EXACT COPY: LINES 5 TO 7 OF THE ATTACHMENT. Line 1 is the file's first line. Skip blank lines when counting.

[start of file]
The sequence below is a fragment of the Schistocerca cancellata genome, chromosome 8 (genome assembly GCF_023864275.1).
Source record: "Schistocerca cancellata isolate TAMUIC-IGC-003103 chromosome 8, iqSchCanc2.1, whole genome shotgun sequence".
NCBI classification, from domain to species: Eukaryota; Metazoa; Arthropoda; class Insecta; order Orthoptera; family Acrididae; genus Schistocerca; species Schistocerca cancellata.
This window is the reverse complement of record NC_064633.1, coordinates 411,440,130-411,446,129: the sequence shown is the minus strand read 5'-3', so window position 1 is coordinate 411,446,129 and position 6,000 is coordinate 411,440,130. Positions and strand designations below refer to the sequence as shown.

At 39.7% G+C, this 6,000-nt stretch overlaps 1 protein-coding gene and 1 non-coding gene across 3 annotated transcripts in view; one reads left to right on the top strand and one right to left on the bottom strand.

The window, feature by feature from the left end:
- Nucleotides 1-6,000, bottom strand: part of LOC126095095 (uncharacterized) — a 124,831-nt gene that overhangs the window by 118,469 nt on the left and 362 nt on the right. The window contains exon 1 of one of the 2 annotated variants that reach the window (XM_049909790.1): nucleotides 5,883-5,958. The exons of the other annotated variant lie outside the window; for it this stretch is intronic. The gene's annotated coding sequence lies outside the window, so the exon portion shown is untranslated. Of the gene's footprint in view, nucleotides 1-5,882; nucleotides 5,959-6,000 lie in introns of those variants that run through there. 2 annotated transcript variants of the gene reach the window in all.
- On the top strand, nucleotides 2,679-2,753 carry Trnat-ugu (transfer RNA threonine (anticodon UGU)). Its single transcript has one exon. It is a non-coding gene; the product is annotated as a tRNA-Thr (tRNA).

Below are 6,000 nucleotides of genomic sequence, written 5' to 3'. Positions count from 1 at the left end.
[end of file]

At 39.7% G+C, this 6,000-nt stretch overlaps 1 protein-coding gene and 1 non-coding gene across 3 annotated transcripts in view; one reads left to right on the top strand and one right to left on the bottom strand.

The window, feature by feature from the left end:
- Nucleotides 1-6,000, bottom strand: part of LOC126095095 (uncharacterized) — a 124,831-nt gene that overhangs the window by 118,469 nt on the left and 362 nt on the right. The window contains exon 1 of one of the 2 annotated variants that reach the window (XM_049909790.1): nucleotides 5,883-5,958. The exons of the other annotated variant lie outside the window; for it this stretch is intronic. The gene's annotated coding sequence lies outside the window, so the exon portion shown is untranslated. Of the gene's footprint in view, nucleotides 1-5,882; nucleotides 5,959-6,000 lie in introns of those variants that run through there. 2 annotated transcript variants of the gene reach the window in all.